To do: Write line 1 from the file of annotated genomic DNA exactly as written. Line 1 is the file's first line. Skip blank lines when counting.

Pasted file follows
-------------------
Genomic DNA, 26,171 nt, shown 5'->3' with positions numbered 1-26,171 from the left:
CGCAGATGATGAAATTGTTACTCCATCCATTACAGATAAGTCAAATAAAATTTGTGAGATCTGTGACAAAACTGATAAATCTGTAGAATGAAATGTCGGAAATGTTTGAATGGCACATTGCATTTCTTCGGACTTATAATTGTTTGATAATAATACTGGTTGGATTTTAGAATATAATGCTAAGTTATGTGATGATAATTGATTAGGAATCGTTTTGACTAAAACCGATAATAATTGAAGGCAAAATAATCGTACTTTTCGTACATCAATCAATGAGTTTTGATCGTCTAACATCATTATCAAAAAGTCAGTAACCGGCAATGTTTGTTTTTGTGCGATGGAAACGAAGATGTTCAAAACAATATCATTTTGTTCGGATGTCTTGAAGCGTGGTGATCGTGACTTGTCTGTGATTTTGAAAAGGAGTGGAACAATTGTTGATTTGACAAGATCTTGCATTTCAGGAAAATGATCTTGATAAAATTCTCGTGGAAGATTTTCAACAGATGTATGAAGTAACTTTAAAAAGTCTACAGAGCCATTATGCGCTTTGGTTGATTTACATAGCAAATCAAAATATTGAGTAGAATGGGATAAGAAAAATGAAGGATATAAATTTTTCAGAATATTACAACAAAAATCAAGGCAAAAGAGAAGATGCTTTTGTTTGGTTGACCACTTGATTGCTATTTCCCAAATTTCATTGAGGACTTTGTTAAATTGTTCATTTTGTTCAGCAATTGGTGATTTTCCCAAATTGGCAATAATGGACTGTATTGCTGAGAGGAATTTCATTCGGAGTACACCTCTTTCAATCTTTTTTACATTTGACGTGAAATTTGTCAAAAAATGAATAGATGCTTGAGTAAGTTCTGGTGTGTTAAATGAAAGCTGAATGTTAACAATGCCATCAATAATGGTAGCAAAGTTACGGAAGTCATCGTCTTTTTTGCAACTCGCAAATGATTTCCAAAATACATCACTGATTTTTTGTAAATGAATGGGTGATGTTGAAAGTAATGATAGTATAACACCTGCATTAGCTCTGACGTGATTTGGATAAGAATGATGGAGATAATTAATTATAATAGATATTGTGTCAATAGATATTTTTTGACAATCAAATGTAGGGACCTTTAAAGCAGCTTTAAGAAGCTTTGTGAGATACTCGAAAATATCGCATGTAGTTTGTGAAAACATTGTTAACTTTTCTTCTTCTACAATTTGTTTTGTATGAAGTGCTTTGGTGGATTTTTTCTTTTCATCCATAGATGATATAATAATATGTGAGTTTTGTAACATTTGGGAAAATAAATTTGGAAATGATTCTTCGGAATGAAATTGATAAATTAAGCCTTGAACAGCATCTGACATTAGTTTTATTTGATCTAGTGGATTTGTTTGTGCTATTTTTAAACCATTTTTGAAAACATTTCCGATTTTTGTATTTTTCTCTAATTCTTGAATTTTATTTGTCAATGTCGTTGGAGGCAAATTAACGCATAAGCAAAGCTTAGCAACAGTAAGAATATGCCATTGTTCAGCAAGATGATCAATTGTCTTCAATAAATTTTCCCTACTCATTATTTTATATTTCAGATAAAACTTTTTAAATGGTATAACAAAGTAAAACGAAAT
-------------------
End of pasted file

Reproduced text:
Genomic DNA, 26,171 nt, shown 5'->3' with positions numbered 1-26,171 from the left: